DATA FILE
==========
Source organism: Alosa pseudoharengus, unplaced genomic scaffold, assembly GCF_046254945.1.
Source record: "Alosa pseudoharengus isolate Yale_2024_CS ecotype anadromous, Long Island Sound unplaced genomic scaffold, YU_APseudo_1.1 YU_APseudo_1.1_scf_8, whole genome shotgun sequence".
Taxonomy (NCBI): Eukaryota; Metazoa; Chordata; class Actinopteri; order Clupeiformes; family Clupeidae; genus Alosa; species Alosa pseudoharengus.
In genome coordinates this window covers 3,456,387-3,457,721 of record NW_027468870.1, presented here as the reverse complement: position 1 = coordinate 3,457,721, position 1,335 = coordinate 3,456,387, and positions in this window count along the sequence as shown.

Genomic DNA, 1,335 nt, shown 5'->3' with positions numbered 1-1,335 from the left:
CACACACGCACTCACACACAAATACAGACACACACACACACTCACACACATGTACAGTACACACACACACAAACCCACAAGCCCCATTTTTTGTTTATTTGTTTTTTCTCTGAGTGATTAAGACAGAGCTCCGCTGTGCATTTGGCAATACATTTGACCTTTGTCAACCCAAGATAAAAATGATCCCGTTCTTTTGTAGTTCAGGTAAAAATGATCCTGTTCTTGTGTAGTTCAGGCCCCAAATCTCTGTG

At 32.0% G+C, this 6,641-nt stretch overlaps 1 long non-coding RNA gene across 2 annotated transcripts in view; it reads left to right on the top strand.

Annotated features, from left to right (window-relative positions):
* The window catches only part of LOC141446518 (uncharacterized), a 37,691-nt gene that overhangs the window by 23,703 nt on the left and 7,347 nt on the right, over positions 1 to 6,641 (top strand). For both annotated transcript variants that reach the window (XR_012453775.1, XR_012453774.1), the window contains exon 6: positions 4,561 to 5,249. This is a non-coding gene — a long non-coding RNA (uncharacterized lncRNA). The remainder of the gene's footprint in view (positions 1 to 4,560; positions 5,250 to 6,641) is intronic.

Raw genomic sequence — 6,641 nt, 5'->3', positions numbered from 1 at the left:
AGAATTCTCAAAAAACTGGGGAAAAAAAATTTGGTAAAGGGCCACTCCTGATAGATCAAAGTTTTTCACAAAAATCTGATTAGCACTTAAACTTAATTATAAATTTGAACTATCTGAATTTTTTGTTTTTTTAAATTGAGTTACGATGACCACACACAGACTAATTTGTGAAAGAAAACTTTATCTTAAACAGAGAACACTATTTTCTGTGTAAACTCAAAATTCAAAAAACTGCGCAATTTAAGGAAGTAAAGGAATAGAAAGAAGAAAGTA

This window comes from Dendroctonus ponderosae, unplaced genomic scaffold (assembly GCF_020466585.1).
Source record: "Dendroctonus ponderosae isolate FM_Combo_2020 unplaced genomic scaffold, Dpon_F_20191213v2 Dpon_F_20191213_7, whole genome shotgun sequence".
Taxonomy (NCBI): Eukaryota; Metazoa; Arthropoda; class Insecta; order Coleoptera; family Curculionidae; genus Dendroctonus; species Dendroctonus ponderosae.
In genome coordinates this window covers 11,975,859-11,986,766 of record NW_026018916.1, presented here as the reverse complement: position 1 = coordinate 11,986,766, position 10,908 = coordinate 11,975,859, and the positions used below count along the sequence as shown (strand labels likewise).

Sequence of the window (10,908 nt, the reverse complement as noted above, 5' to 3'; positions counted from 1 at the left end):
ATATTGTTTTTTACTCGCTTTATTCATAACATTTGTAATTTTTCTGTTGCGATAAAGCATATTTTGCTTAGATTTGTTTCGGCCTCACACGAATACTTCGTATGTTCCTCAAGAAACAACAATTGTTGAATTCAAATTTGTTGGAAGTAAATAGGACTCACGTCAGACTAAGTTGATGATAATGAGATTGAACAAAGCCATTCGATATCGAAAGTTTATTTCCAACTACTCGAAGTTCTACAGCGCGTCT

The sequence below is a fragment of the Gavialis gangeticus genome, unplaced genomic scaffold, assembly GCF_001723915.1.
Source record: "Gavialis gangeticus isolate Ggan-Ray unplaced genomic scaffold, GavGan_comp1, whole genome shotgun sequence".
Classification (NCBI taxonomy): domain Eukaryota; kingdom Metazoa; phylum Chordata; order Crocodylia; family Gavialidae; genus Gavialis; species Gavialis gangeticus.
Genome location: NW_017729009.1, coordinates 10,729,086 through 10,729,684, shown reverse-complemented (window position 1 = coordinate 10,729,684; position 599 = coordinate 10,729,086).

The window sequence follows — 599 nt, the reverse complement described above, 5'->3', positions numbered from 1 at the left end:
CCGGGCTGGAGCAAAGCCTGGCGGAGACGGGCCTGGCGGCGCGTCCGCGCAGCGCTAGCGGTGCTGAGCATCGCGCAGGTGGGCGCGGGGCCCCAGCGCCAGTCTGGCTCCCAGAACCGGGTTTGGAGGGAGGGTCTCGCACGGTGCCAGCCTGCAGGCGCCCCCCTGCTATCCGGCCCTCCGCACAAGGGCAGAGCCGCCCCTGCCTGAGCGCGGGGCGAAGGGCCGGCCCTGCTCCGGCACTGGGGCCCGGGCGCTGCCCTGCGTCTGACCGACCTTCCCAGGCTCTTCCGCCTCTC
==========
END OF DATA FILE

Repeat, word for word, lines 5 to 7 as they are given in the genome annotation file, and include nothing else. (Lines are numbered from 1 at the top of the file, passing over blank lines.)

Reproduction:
Genomic DNA, 1,335 nt, shown 5'->3' with positions numbered 1-1,335 from the left:
CACACACGCACTCACACACAAATACAGACACACACACACACTCACACACATGTACAGTACACACACACACAAACCCACAAGCCCCATTTTTTGTTTATTTGTTTTTTCTCTGAGTGATTAAGACAGAGCTCCGCTGTGCATTTGGCAATACATTTGACCTTTGTCAACCCAAGATAAAAATGATCCCGTTCTTTTGTAGTTCAGGTAAAAATGATCCTGTTCTTGTGTAGTTCAGGCCCCAAATCTCTGTG

At 32.0% G+C, this 6,641-nt stretch overlaps 1 long non-coding RNA gene across 2 annotated transcripts in view; it reads left to right on the top strand.